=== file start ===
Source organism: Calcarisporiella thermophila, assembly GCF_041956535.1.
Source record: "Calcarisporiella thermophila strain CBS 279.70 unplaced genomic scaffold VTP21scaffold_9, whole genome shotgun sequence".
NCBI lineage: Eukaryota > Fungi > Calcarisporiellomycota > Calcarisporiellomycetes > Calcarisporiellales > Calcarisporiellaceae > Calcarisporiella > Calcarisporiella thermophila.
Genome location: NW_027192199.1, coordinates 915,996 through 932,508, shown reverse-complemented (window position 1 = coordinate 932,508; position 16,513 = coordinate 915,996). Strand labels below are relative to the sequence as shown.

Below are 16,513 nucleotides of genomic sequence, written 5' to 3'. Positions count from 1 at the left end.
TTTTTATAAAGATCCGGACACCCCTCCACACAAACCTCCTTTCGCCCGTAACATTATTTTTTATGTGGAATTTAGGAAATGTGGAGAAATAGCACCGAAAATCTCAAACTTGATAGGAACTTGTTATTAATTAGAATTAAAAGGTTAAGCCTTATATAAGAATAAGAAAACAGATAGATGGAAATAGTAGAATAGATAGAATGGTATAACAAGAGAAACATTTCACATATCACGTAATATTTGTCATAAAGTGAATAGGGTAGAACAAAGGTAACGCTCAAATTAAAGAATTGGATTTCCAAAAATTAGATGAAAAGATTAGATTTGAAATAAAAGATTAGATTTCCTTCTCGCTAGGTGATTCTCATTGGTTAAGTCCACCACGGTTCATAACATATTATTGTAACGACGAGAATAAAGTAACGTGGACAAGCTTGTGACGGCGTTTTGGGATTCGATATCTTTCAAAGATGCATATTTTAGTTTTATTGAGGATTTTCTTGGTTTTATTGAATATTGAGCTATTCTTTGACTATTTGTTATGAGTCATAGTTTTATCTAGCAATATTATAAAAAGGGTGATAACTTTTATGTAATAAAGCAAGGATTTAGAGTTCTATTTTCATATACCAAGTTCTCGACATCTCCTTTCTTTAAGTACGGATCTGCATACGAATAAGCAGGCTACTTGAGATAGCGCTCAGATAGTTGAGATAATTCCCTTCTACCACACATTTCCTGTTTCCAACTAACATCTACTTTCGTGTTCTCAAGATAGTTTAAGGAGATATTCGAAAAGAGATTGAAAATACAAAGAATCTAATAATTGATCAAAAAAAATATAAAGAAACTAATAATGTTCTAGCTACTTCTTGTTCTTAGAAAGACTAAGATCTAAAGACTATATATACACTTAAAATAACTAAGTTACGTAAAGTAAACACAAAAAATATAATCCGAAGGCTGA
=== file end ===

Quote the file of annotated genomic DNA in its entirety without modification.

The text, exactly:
Source organism: Calcarisporiella thermophila, assembly GCF_041956535.1.
Source record: "Calcarisporiella thermophila strain CBS 279.70 unplaced genomic scaffold VTP21scaffold_9, whole genome shotgun sequence".
NCBI lineage: Eukaryota > Fungi > Calcarisporiellomycota > Calcarisporiellomycetes > Calcarisporiellales > Calcarisporiellaceae > Calcarisporiella > Calcarisporiella thermophila.
Genome location: NW_027192199.1, coordinates 915,996 through 932,508, shown reverse-complemented (window position 1 = coordinate 932,508; position 16,513 = coordinate 915,996). Strand labels below are relative to the sequence as shown.

Below are 16,513 nucleotides of genomic sequence, written 5' to 3'. Positions count from 1 at the left end.
TTTTTATAAAGATCCGGACACCCCTCCACACAAACCTCCTTTCGCCCGTAACATTATTTTTTATGTGGAATTTAGGAAATGTGGAGAAATAGCACCGAAAATCTCAAACTTGATAGGAACTTGTTATTAATTAGAATTAAAAGGTTAAGCCTTATATAAGAATAAGAAAACAGATAGATGGAAATAGTAGAATAGATAGAATGGTATAACAAGAGAAACATTTCACATATCACGTAATATTTGTCATAAAGTGAATAGGGTAGAACAAAGGTAACGCTCAAATTAAAGAATTGGATTTCCAAAAATTAGATGAAAAGATTAGATTTGAAATAAAAGATTAGATTTCCTTCTCGCTAGGTGATTCTCATTGGTTAAGTCCACCACGGTTCATAACATATTATTGTAACGACGAGAATAAAGTAACGTGGACAAGCTTGTGACGGCGTTTTGGGATTCGATATCTTTCAAAGATGCATATTTTAGTTTTATTGAGGATTTTCTTGGTTTTATTGAATATTGAGCTATTCTTTGACTATTTGTTATGAGTCATAGTTTTATCTAGCAATATTATAAAAAGGGTGATAACTTTTATGTAATAAAGCAAGGATTTAGAGTTCTATTTTCATATACCAAGTTCTCGACATCTCCTTTCTTTAAGTACGGATCTGCATACGAATAAGCAGGCTACTTGAGATAGCGCTCAGATAGTTGAGATAATTCCCTTCTACCACACATTTCCTGTTTCCAACTAACATCTACTTTCGTGTTCTCAAGATAGTTTAAGGAGATATTCGAAAAGAGATTGAAAATACAAAGAATCTAATAATTGATCAAAAAAAATATAAAGAAACTAATAATGTTCTAGCTACTTCTTGTTCTTAGAAAGACTAAGATCTAAAGACTATATATACACTTAAAATAACTAAGTTACGTAAAGTAAACACAAAAAATATAATCCGAAGGCTGA